Vision Research Center is working on novel glaucoma treatment
The National Institutes of Health (NIH) awarded the Vision Research Center at the University of Missouri-Kansas City School of Medicine a $1.94 million grant to develop a novel approach for treating patients suffering end-stage glaucoma.
Glaucoma is a group of diseases that damage the eye’s optic nerve and can result in vision loss and blindness. More than 3 million Americans have glaucoma, but only half of those know they have it, according to the Glaucoma Research Foundation.
Karl Kador, Ph.D., principal investigator on the five-year grant, joined the School of Medicine in 2017. He is an assistant professor of ophthalmology and biomedical sciences.
“Dr. Kador’s program, recognized by this highly competitive NIH support, brings the promise for groundbreaking and highly impactful research to Kansas City,” said Peter Koulen, Ph.D., Felix and Carmen Sabates Missouri Endowed Chair in Vision Research at UMKC and co-director of the Vision Research Center. “But also, and more importantly, it brings renewed hope for our patients and the communities we serve.”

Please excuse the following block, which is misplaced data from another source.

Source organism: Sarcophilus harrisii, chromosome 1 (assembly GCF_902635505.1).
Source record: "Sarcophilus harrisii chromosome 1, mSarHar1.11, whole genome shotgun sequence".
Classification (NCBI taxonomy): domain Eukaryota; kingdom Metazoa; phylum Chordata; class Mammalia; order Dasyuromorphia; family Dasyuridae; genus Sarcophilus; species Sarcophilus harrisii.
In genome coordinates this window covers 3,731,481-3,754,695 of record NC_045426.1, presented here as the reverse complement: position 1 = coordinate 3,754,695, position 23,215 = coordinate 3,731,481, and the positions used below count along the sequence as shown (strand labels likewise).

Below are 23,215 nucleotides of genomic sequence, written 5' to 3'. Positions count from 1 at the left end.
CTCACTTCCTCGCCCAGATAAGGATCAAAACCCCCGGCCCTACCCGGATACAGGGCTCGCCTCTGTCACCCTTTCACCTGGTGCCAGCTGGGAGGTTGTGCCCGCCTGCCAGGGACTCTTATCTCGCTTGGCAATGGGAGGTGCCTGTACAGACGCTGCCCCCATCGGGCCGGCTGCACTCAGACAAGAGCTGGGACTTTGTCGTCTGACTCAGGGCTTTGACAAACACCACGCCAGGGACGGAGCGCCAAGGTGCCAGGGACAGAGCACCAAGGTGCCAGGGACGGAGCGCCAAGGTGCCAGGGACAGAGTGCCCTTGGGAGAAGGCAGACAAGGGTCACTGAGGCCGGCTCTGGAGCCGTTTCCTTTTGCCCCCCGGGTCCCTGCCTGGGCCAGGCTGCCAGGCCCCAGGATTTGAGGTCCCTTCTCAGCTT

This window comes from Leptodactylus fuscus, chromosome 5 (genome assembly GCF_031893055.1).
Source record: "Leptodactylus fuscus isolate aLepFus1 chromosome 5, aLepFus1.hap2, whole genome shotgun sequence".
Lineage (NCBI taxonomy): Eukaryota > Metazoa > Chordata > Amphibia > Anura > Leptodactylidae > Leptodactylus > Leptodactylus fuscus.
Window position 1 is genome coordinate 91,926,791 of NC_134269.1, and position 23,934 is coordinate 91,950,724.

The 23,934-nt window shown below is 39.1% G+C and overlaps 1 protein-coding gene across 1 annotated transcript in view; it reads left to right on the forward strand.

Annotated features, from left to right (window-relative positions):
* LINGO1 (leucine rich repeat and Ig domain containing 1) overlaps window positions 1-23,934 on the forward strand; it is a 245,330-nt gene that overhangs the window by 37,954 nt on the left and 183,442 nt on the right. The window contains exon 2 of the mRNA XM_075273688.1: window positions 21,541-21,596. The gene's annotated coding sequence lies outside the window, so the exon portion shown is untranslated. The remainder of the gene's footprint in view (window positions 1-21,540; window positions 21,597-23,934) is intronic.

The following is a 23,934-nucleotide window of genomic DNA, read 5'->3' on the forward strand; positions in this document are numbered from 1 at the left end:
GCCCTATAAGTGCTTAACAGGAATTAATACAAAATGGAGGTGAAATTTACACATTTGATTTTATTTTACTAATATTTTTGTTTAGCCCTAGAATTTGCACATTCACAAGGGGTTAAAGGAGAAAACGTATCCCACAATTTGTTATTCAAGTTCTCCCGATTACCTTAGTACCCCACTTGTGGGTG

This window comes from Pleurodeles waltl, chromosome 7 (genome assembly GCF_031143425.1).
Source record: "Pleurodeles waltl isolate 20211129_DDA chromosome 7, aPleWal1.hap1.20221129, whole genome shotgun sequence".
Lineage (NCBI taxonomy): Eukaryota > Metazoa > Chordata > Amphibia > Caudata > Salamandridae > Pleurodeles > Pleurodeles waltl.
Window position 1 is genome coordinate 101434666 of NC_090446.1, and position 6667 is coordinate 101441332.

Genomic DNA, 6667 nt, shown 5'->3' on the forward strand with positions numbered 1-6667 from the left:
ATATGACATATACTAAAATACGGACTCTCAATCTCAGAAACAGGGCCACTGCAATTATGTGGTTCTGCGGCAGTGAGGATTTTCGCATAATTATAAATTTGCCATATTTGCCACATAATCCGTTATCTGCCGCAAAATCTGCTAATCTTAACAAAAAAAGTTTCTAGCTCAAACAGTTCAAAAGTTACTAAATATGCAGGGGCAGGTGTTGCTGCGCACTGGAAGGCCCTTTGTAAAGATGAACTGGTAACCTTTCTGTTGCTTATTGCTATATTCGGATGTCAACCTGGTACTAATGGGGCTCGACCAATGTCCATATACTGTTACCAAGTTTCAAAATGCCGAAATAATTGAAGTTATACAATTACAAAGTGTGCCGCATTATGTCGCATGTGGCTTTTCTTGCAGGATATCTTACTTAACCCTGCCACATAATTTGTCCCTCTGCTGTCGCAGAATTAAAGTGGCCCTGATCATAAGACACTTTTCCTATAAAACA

Kador’s research focuses on injuries and diseases of the optic nerve that lead to the death of retinal ganglion cells, which connect the retina to the brain. He is using tissue engineering to develop methods of transplanting new cells to replace those dead cells. The aim is to restore vision to patients suffering end-stage glaucoma and other eye disorders.
Nelson Sabates, M.D., chair of the Department of Ophthalmology and founder of the Vision Research Center, said there is an urgent need for enhanced research such as Kador’s to battle the adverse effects of glaucoma and similar eye diseases.
“A significant number of people suffer from glaucoma and other debilitating eye diseases such as age-related macular degeneration and diabetic retinopathy,” Sabates said. “Dr. Kador and his efforts in tissue engineering are another example of the novel work taking place at the Vision Research Center that will benefit individuals in our community and worldwide.”
The research is being funded by NIH’s National Eye Institute.